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Sunday, October 20, 2019

Trenton—Christie Administration officials are reminding New Jersey residents to prepare for the 2013 Atlantic Hurricane Season—which began two weeks ago—by staying informed, making a family emergency plan and having a well-stocked emergency kit.

“The best time to prepare for an emergency is before it happens,” said New Jersey Department of Health Commissioner Mary O’Dowd. “By taking time to make or review emergency plans and develop emergency kits, families can be ready for hurricane season or for any emergency. There are lessons learned from our experience with Superstorm Sandy, such as issues with generator safety, which can help improve our readiness and save lives.”

New Jersey State Police Superintendent Colonel Rick Fuentes added, “Though hurricane season starts on June 1st and ends on November 30th, preparedness is a way of life. Preparedness means moving from ‘lessons learned’ to ‘lessons applied’. The mission of the New Jersey Office of Emergency Management (NJOEM) is to, engage citizens in the emergency management process and make the process inclusive to all community members. Our goal is disaster survivors, not disaster victims.”

Edward Dickson, Director of the New Jersey Office of Homeland Security and Preparedness (OHSP), said taking steps now to be better prepared for future emergencies will help save lives.

“With the start of the Atlantic hurricane season this weekend, we remain mindful of the damage and devastation caused by Irene and Sandy from the preceding hurricane seasons,” Director Dickson said. “With this in mind, now is the best time to get prepared for this year’s hurricane season and any possible storms.”

New Jersey Department of Human Services Commissioner Jennifer Velez encouraged senior citizens and individuals with disabilities to work closely with their caregivers to secure an emergency plan for evacuation, medication and care in the event of a hurricane or any other type of emergency.

Said Commissioner Velez. “In emergency situations, lack of electricity, phone service and transportation can significantly impact a person’s ability to use medical devices or access food and pharmaceuticals.”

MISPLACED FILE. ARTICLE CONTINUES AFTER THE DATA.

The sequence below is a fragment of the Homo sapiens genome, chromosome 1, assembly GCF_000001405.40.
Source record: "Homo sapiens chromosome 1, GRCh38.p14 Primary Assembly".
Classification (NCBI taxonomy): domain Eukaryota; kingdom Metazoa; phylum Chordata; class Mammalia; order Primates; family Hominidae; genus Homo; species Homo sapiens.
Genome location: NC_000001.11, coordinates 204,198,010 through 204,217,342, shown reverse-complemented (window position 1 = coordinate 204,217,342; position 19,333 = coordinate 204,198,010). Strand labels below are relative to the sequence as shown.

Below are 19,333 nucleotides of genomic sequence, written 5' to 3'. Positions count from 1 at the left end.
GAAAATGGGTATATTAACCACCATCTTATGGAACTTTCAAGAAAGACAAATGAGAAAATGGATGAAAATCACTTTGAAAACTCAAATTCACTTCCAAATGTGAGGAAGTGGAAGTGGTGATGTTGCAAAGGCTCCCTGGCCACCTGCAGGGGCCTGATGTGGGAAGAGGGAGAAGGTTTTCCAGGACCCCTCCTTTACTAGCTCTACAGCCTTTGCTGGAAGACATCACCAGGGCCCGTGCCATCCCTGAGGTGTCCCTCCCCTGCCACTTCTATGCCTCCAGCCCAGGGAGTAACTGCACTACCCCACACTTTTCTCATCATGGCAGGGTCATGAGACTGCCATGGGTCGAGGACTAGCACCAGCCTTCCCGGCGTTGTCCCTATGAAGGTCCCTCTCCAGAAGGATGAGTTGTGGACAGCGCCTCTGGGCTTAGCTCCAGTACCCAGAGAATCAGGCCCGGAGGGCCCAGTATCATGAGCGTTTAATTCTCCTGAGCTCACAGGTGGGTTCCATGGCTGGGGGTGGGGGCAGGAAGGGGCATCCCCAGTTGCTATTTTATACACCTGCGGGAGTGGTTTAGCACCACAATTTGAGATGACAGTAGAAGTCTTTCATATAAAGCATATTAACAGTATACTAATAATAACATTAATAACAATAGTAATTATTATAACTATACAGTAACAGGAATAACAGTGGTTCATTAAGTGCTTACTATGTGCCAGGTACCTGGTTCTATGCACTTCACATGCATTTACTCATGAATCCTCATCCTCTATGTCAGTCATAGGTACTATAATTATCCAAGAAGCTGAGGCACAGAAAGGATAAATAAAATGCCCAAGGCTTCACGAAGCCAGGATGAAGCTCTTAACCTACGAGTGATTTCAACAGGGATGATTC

Residents are encouraged to prepare by performing three tasks:

Make an emergency plan. Make plans with family and friends in case you’re not together when a hurricane or other emergencies occur. Discuss how you will contact each other, where you will meet and what you will do in different situations. Become familiar with your town’s evacuation routes.

Stay informed: Situations can change quickly during a public health emergency. Continue to monitor traditional media sources - TV, newspapers and radio - to stay informed of breaking news and continued coverage of emergency events. Find out if your community has a “reverse 9-1-1” system or if you can opt-in for email updates from municipal officials.

Make an emergency kit: Emergency kits will allow individuals and families to survive several days without access to food, water or electricity. Emergency kits should include at least a three to five day supply of non-perishable food and water, prescription medications for up to two weeks if available, baby supplies and any additional items for special medical needs such as an extra pair of eye glasses and batteries for hearing aids. Your kit should also include important phone numbers for doctors as well as car cell-phone chargers.

In addition, if there is a power outage, emergency generators should strictly follow manufacturer’s recommendations and guidelines. If residents have questions, they should call a licensed electrician.

Residents should never use a generator, grill, camp stove or other gasoline, propane, natural gas or charcoal burning device inside their home, basement, garage or even outside near an open window. The use of these devices can cause dangerous levels of carbon monoxide (CO) to build in a home.

Carbon monoxide is an odorless, colorless gas that can cause sudden illness or even death. The most common symptoms of CO poisoning are headache, dizziness, weakness, nausea, vomiting, chest pain and confusion.